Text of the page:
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  » Appendix VI
  » Appendix VII
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  » Appendix IX
  » Appendix X
  » Appendix XI
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  » Appendix XIV
  » Appendix XV
  » Appendix XVI
  » Appendix XVII
  » Appendix XVIII
Warren Commission Report: Page 208« Previous | Next »

(CHAPTER V - Detention and Death of Oswald)

questions at him. Sometimes he answered. Reporters in the forefront of the throng would repeat his answers for the benefit of those behind them who could not hear. On Saturday, however in response to police admonitions, the reporters exercised more restraint and shouted fewer questions at Oswald when he passed through the corridor.83

Oswald's most prolonged exposure occurred at the midnight press conference on Friday night. In response to demands of newsmen, District Attorney Wade, after consulting with Chief Curry and Captain Fritz, had announced shortly before midnight that Oswald would appear at a press conference in the basement assembly room.84 An estimated 70 to 100 people, including Jack Ruby, and other unauthorized persons, crowded into the small downstairs room. No identification was required.85 The room was so packed that Deputy Chief M. W. Stevenson and Captain Fritz who came down to the basement after the crowd had assembled could not get in and were forced to remain in the doorway.86

Oswald was brought into the room shortly after midnight.87 Curry had instructed policemen not to permit newsmen to touch Oswald or get close to him, but no steps were taken to shield Oswald from the crowd.88 Captain Fritz had asked that Oswald be placed on the platform used for lineups so that he could be more easily removed "if anything happened." 89 Chief Curry, however, insisted that Oswald stand on the floor in front of the stage, where he was also in front of the one-way nylon-cloth screen customarily used to prevent a suspect. from seeing those present in the room. This was done because cameramen had told Curry that their cameras would not photograph well through the screen.90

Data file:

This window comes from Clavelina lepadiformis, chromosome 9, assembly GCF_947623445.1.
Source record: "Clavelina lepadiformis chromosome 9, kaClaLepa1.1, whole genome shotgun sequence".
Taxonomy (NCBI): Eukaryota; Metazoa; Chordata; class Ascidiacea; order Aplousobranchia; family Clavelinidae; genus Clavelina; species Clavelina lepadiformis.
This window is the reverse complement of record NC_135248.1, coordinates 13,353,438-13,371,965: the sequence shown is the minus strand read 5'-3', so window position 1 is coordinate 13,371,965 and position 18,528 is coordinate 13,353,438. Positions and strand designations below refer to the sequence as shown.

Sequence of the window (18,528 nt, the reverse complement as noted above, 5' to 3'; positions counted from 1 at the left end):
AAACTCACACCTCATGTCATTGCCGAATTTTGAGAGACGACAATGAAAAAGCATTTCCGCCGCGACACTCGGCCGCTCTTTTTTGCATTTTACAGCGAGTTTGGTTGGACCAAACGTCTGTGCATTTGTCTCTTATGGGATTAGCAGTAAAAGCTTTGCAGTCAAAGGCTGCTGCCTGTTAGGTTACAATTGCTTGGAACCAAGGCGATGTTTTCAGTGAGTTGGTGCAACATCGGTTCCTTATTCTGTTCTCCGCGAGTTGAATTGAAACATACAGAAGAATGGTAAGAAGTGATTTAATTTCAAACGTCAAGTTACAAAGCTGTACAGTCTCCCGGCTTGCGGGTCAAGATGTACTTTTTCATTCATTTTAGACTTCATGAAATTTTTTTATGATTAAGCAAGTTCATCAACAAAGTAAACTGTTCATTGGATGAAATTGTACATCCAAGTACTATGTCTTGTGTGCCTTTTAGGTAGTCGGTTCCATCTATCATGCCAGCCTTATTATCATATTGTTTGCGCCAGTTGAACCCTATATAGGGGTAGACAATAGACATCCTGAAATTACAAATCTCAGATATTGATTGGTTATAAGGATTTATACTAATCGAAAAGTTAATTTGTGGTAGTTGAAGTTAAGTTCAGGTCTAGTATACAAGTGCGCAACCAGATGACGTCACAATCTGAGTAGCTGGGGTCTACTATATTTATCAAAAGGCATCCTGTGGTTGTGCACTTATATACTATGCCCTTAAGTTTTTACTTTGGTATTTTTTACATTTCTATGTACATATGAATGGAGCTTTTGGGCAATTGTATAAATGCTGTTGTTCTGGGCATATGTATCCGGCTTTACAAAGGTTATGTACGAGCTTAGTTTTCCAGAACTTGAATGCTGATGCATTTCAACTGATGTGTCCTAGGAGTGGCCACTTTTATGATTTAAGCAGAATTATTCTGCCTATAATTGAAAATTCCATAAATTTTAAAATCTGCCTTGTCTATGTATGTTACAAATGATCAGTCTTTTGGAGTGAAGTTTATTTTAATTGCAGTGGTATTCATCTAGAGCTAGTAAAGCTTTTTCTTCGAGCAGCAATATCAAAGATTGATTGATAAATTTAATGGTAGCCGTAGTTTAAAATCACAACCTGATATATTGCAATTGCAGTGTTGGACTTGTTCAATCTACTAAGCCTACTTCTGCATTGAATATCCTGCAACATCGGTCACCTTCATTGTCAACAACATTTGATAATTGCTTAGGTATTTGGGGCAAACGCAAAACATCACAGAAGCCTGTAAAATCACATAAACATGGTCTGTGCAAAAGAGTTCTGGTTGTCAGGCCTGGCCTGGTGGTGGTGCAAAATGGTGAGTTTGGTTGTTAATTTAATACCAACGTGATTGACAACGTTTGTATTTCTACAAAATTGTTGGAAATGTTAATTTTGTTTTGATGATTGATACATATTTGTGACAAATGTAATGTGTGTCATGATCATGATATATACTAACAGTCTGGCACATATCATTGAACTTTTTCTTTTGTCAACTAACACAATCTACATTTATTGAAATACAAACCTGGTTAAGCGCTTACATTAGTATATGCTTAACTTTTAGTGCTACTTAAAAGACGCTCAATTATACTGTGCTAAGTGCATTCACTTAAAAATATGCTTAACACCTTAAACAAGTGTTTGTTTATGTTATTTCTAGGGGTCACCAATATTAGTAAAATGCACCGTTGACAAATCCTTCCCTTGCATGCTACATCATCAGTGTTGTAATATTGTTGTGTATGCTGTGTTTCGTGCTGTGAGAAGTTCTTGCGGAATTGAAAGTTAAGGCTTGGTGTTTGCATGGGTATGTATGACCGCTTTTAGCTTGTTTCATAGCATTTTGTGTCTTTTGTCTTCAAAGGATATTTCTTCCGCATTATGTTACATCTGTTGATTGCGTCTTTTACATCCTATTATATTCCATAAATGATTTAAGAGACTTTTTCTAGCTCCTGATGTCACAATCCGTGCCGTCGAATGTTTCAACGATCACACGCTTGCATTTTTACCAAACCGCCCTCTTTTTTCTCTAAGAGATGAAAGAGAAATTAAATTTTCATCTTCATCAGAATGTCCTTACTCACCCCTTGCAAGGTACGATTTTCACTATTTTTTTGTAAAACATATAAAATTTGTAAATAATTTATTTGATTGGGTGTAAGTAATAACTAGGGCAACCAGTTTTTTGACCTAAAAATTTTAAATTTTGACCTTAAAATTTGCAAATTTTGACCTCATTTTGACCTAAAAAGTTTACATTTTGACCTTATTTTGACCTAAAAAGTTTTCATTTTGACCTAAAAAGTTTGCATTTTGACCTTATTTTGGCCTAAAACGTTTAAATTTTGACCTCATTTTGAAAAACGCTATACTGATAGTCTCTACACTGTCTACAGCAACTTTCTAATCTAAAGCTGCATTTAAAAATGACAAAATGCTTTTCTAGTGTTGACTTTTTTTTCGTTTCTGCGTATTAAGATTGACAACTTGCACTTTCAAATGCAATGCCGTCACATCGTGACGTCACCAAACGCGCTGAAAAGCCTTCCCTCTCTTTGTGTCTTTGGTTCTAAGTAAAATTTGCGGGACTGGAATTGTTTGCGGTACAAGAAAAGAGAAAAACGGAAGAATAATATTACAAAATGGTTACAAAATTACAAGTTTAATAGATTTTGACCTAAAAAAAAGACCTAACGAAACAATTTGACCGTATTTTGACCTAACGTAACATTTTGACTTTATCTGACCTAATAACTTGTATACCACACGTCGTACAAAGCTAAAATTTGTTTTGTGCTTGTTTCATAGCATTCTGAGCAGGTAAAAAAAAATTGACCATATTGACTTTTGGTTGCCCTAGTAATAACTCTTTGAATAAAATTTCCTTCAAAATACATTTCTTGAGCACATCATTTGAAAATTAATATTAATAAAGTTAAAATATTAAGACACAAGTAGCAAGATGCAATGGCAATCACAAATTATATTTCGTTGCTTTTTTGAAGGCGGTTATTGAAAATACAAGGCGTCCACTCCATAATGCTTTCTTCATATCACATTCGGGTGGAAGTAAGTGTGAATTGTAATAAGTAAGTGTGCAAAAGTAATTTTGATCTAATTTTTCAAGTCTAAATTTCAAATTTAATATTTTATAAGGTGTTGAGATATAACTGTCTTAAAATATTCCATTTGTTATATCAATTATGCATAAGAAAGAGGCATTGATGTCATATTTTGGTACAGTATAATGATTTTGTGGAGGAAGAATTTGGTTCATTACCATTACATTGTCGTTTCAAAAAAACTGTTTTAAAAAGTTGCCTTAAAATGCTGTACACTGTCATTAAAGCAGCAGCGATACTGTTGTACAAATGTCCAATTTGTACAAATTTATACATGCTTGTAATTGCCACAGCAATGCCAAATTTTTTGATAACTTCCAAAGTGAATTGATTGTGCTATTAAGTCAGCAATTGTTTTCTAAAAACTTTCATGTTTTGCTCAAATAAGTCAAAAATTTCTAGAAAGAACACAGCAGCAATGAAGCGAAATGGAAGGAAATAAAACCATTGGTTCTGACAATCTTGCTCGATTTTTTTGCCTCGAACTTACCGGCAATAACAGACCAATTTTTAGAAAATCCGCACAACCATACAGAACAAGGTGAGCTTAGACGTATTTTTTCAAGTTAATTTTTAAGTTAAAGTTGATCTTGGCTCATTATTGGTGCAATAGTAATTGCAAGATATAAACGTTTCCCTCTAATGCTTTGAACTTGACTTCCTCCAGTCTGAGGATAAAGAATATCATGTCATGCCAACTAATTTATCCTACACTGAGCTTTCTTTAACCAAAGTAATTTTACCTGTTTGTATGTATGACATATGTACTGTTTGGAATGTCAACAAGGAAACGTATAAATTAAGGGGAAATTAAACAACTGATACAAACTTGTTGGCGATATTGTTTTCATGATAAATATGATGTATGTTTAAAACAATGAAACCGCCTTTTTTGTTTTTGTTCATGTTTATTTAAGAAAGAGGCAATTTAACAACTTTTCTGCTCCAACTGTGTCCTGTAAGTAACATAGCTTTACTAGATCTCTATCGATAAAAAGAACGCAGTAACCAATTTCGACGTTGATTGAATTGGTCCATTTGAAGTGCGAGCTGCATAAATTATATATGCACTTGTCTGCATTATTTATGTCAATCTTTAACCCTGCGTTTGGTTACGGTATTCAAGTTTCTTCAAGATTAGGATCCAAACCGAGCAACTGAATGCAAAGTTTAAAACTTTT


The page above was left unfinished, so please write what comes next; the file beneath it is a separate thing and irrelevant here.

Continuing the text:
Curry had instructed the reporters that they were not to "ask any questions and try to interview * * * [Oswald] in any way," but when he was brought into the room, immediately they began to shoot questions at him and shove microphones into his face." 91 It was difficult to hear Oswald's answers above the uproar. Cameramen stood on the tables to take pictures and others pushed forward to get close-ups. (See Commission Exhibit No. 2965, p. 207.) The noise and confusion mounted as reporters shouted at each other to get out of the way and cameramen made frantic efforts to get into position for pictures.92 After Oswald had been in the room only a few minutes, Chief Curry intervened and directed that Oswald be taken back to the jail because, he testified, the newsmen "tried to overrun him." 93


In Dallas, after a person is charged with a felony, the county sheriff ordinarily takes custody of the prisoner and assumes responsibility for his safekeeping. Normally, the Dallas Police Department notifies the sheriff when a prisoner has been charged with a felony and the sheriff dispatches his deputies to transport the accused to the county jail. This is usually done within a few hours after the complaint
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